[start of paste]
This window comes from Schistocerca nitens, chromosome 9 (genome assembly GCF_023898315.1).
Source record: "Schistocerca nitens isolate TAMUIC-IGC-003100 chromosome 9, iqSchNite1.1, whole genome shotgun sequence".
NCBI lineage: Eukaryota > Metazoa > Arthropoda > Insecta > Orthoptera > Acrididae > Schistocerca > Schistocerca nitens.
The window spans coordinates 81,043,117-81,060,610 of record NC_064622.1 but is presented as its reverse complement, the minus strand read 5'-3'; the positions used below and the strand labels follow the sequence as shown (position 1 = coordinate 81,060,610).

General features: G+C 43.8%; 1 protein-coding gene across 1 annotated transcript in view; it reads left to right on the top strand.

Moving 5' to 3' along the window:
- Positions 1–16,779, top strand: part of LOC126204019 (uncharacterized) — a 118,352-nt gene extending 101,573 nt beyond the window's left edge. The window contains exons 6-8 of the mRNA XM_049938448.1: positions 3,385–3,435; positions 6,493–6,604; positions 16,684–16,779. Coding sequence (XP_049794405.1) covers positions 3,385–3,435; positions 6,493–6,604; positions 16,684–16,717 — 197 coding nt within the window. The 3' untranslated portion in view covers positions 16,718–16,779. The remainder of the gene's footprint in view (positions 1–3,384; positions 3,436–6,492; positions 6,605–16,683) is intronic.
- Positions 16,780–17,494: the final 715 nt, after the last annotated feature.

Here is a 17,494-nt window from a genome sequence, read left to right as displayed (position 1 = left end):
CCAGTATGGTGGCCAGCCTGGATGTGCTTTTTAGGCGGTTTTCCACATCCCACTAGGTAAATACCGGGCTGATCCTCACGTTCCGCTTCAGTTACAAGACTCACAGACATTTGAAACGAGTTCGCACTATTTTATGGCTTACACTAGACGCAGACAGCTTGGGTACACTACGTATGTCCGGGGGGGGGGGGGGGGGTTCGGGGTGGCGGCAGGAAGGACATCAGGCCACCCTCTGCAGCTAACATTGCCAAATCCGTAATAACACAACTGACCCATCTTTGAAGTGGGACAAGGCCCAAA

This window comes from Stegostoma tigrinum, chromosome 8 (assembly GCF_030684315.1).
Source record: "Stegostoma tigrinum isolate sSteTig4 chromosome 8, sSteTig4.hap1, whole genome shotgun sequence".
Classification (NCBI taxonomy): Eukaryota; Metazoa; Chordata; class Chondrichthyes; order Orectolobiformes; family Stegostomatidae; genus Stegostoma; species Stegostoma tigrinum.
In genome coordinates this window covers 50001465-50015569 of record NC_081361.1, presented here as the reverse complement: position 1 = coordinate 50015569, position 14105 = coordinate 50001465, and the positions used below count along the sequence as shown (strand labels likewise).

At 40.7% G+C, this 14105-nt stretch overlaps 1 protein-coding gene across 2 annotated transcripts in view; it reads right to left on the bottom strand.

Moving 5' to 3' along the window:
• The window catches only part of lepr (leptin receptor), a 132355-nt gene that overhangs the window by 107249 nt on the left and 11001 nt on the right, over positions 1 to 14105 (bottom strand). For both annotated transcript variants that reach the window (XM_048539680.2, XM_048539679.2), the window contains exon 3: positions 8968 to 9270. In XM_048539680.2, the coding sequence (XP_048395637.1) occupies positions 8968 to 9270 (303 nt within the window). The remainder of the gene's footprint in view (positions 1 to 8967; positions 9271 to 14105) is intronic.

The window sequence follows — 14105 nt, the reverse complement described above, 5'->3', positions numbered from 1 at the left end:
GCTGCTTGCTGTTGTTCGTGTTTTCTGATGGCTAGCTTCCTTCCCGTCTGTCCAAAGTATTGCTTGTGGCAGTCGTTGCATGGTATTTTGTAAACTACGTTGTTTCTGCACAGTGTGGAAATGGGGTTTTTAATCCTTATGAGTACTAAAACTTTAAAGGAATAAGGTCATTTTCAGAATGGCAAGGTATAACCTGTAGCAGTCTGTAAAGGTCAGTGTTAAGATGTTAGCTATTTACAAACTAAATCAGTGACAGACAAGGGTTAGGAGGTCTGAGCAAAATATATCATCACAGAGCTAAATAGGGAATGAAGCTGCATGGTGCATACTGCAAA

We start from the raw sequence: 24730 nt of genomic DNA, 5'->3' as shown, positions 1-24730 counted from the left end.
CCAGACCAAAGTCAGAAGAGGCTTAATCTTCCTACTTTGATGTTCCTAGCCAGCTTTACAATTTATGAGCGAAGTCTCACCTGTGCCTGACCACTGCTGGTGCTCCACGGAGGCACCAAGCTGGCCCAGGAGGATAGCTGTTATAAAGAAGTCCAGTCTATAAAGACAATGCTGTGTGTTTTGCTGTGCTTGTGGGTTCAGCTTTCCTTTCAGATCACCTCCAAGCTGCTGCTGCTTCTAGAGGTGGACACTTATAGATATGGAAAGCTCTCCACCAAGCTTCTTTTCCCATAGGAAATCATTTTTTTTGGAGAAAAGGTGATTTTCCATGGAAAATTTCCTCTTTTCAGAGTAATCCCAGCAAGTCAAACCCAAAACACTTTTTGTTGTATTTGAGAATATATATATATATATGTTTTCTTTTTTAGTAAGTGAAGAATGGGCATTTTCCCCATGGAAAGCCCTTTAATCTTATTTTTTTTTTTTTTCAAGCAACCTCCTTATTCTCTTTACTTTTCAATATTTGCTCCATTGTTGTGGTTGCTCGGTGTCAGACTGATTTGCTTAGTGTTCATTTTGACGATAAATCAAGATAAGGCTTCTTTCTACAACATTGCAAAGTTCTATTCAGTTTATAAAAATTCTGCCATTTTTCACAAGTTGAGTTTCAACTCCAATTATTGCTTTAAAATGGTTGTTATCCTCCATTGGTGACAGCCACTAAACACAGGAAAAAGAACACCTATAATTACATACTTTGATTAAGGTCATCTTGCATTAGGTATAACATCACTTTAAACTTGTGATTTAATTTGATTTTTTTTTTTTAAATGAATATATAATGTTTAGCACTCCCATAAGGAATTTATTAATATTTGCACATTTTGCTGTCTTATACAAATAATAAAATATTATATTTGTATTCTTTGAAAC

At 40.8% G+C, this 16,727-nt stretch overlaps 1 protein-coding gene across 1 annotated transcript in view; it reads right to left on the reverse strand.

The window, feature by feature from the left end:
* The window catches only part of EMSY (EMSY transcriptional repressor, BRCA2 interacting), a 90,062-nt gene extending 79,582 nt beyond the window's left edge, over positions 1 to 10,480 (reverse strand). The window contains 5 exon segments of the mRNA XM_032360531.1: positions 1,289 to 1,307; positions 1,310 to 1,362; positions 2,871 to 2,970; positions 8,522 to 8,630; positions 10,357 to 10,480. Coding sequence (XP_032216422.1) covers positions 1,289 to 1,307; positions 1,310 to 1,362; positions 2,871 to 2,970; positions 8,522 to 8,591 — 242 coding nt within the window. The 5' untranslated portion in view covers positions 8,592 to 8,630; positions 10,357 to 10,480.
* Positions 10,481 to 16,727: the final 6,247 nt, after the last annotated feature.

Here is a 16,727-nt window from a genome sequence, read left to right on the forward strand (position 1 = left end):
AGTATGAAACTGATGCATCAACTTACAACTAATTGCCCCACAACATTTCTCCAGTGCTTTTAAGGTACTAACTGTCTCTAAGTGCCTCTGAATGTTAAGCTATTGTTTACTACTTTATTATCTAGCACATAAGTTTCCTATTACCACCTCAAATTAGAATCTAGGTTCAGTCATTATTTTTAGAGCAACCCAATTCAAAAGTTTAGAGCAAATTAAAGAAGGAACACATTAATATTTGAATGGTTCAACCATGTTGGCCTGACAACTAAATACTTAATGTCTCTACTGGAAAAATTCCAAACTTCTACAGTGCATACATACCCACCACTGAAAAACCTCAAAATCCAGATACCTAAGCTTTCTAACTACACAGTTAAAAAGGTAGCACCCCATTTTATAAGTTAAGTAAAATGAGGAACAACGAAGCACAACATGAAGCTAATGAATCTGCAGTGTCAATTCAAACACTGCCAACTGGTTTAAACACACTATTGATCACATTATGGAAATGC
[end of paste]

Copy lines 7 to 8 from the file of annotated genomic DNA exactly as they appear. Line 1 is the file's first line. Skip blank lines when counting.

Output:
- Positions 1–16,779, top strand: part of LOC126204019 (uncharacterized) — a 118,352-nt gene extending 101,573 nt beyond the window's left edge. The window contains exons 6-8 of the mRNA XM_049938448.1: positions 3,385–3,435; positions 6,493–6,604; positions 16,684–16,779. Coding sequence (XP_049794405.1) covers positions 3,385–3,435; positions 6,493–6,604; positions 16,684–16,717 — 197 coding nt within the window. The 3' untranslated portion in view covers positions 16,718–16,779. The remainder of the gene's footprint in view (positions 1–3,384; positions 3,436–6,492; positions 6,605–16,683) is intronic.
- Positions 16,780–17,494: the final 715 nt, after the last annotated feature.